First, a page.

After partying with the Guzzitsi that night, Sunday dawned bright and sunny for them to ride home. Some left a little later than others after indulging in a tad too much Limoncello!

We had been planning to leave too, but a lot of our gear was wet or damp and needed drying out. No neither the tent nor the tarp had leaked. There was a slight slope to the ground and too much water for it to all sink in, so some of it decided to come and visit inside the porch of our tent. That wouldn’t have been a problem if the ground sheet in the porch hadn’t been old and rather porous. Luckily the sleeping area stayed dry.

We decided to stay an extra day to get everything clean and dry and festooned the bushes, bikes and any suitable dry surface with wet kit. I’m sure that it all looked very picturesque qently steaming in the sun, and if the site owners disagreed they were polite enough not to tell us.

The following morning was thankfully also dry and sunny but even so it took us ages to finish drying off stuff and to do a full pack down as everything had been unpacked. We were eventually ready to set off and say Goodbye to Mandello del Lario at the crack of 1pm!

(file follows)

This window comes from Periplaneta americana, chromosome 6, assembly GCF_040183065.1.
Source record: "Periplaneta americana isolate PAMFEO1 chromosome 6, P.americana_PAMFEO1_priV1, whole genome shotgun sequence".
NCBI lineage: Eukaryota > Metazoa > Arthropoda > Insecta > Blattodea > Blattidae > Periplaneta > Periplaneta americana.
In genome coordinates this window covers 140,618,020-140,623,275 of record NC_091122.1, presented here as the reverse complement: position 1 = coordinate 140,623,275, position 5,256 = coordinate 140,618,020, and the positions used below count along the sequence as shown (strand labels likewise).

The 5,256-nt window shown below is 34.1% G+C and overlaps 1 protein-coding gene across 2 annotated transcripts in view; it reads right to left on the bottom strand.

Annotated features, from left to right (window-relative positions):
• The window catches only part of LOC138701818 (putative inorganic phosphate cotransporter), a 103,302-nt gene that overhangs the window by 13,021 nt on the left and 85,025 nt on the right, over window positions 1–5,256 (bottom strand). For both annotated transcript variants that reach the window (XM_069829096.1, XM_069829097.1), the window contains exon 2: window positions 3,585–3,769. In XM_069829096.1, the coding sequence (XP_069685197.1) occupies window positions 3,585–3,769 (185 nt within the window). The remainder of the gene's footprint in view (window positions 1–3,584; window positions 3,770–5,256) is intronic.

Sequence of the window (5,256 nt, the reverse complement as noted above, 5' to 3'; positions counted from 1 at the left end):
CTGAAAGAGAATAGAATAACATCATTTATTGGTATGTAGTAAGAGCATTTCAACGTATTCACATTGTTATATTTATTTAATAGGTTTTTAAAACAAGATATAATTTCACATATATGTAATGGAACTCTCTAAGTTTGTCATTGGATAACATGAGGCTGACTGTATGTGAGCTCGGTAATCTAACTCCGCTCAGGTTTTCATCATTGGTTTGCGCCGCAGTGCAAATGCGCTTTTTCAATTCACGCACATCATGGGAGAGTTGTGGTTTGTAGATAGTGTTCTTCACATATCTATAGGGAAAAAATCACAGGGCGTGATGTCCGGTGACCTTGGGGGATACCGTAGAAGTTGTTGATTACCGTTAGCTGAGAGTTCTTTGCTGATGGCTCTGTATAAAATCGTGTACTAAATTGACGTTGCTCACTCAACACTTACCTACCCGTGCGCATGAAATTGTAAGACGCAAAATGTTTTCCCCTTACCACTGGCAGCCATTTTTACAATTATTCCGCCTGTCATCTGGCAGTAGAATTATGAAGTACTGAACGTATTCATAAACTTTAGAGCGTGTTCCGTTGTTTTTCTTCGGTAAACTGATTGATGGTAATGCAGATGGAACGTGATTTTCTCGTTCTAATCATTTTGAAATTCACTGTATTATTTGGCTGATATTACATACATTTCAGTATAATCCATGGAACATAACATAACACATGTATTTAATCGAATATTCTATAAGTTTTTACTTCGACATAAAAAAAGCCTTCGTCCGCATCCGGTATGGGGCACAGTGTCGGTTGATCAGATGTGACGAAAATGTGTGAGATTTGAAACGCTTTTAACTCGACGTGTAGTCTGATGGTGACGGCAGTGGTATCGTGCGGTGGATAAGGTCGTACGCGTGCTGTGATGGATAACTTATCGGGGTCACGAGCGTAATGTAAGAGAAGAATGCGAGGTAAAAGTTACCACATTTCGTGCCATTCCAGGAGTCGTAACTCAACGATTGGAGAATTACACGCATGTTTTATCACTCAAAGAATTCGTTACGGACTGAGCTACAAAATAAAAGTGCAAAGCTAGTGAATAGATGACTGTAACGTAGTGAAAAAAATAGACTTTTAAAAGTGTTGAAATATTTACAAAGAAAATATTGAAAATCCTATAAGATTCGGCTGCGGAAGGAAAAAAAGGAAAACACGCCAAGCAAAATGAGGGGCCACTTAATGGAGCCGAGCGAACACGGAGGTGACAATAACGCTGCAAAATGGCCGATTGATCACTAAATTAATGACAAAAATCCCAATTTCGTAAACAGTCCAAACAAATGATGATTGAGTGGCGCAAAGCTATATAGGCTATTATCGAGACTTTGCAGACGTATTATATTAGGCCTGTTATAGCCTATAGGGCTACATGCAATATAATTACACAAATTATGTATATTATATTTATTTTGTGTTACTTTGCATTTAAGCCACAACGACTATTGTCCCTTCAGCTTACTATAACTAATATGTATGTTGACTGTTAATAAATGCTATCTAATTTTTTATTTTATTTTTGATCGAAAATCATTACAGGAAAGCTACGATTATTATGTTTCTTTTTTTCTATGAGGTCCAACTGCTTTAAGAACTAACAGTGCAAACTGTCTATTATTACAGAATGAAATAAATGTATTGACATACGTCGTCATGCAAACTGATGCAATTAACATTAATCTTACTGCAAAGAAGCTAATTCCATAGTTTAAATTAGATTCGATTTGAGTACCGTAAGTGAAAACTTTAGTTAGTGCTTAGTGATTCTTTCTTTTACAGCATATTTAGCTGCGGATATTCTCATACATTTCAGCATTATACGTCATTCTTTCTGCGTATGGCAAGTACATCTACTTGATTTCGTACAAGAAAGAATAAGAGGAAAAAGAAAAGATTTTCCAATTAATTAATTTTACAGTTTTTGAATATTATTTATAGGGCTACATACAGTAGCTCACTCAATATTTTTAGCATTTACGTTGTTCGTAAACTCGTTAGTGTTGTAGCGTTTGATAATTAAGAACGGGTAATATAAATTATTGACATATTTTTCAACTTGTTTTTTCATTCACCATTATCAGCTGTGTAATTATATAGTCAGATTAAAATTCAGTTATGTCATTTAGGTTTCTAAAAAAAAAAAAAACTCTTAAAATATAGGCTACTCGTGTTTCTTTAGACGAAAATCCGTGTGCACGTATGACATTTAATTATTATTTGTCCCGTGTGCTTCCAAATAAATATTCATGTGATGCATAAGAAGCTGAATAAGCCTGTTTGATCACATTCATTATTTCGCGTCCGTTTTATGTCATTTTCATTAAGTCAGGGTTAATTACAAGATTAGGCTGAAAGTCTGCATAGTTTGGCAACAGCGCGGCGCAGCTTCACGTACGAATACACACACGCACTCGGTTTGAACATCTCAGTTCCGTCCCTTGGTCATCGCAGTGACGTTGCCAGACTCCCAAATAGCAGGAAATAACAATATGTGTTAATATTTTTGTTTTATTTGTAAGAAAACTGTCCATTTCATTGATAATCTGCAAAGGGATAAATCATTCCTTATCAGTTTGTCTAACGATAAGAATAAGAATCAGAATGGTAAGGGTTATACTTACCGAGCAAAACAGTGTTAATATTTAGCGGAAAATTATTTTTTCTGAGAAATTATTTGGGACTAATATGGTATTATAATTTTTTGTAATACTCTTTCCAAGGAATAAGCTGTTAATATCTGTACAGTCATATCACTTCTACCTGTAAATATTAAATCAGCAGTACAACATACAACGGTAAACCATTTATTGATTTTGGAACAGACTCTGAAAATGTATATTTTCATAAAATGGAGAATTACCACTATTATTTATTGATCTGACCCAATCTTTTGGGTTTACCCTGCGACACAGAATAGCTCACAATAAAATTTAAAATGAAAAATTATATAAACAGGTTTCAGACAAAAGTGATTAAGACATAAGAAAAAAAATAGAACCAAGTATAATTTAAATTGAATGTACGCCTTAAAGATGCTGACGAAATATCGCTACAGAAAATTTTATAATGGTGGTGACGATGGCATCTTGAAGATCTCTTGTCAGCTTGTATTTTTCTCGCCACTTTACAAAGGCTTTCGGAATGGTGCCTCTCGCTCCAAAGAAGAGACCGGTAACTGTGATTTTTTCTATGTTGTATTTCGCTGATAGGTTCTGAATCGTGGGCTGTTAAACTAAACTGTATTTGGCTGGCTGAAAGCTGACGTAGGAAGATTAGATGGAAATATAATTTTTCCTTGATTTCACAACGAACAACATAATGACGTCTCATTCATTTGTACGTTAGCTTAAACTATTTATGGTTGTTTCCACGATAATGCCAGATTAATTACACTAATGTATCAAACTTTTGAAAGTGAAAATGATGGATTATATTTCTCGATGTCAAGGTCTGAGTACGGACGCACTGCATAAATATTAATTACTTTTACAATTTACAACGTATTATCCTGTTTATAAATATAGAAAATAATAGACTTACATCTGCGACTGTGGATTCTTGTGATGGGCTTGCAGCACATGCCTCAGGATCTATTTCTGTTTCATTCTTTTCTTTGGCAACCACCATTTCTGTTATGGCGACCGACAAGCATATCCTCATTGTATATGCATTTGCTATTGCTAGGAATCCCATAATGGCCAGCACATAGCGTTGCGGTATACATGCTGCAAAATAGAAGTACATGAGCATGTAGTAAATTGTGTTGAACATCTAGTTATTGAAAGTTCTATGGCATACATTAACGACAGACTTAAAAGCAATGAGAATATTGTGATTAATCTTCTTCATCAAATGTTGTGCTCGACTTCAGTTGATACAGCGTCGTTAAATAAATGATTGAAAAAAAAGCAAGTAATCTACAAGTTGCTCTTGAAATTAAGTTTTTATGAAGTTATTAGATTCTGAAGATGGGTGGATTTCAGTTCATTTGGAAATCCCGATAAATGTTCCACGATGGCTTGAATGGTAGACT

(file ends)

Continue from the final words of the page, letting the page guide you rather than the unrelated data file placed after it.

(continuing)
Good to be back on the road though 🙂

The Moto Guzzi factory opens its gates for a tour of the museum every weekday at 3pm. Our friend Nich arrived at the campsite, unloaded his bike and we made the short ride to the factory in time to join the other Guzzisti waiting outside.

We had our obligatory photograph taken outside the gates and then went into the factory.

The museum is on two floors and contains a large number of Moto Guzzis from the very first one built by Carlo Guzzi to modern machines, although there is a bias towards the older machines. Unfortunately for us our guide only spoke Italian, but we all enjoyed the tour and our only complaint was that it was too short at just over an hour.

Spot the Wed-n-Fled sticker

Very shortly after buying the V7’s we had decided that we needed some windscreens for them, as riding an unfaired bike at motorway speeds is tiring and in the rain is a much wetter experience. Paul at Speedaway motorcycles had been trying to get us a pair of screens but not been able to locate any suitable ones for us before we had left the UK. Having checked with Paul by text that he had not had any luck since we had left, we decided to try some of the local Guzzi shops. We went to Agostini’s,  the official Mandello Moto Guzzi dealer, and of course had to add a Wed-n-Fled sticker to their Guzzisti visitors board.